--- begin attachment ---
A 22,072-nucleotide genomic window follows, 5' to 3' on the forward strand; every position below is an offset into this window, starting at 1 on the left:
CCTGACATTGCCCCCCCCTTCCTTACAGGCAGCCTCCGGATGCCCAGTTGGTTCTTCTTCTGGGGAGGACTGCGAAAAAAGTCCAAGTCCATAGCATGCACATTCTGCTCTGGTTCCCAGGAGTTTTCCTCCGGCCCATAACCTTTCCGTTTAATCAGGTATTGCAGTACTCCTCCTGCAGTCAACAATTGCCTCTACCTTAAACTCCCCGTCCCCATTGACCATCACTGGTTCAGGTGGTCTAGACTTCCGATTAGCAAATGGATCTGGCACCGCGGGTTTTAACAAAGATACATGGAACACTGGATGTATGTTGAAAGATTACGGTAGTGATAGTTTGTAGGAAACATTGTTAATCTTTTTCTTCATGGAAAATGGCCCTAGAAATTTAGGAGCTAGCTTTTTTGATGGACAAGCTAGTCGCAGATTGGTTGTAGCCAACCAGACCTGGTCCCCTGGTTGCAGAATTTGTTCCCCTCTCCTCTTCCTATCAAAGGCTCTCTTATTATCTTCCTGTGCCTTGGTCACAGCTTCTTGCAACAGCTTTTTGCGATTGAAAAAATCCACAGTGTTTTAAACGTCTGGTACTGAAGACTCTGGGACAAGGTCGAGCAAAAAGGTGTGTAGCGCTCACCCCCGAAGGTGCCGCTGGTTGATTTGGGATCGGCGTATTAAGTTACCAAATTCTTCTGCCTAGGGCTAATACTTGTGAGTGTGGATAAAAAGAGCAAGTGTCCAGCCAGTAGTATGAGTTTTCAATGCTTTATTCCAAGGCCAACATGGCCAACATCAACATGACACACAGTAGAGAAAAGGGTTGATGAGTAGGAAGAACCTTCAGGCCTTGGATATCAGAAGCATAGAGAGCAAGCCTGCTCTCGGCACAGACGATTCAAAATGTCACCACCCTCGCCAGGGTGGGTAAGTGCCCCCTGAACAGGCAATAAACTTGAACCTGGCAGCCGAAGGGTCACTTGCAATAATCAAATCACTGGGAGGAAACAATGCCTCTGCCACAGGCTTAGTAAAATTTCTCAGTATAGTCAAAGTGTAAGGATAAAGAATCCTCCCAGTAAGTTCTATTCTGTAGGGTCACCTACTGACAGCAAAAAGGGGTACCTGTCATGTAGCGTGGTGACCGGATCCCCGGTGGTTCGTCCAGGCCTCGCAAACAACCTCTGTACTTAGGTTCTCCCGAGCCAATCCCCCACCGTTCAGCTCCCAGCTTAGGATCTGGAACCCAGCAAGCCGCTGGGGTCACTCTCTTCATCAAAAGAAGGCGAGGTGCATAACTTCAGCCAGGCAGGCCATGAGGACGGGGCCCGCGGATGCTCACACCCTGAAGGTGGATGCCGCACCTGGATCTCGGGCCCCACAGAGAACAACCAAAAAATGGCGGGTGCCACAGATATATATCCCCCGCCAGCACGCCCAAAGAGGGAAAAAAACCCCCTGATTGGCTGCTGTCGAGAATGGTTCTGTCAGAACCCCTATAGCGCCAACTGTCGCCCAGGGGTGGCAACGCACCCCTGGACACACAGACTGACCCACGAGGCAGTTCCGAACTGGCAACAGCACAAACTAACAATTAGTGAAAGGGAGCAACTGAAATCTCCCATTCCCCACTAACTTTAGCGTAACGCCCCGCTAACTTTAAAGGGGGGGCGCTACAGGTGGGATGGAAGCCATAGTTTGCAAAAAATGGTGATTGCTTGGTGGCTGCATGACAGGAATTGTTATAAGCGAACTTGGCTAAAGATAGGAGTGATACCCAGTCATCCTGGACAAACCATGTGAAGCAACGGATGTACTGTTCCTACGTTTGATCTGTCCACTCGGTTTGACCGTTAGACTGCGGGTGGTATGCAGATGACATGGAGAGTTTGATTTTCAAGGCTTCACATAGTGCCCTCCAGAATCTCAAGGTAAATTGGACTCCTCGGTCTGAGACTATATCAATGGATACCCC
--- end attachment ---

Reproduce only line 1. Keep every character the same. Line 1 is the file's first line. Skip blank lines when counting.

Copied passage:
A 22,072-nucleotide genomic window follows, 5' to 3' on the forward strand; every position below is an offset into this window, starting at 1 on the left: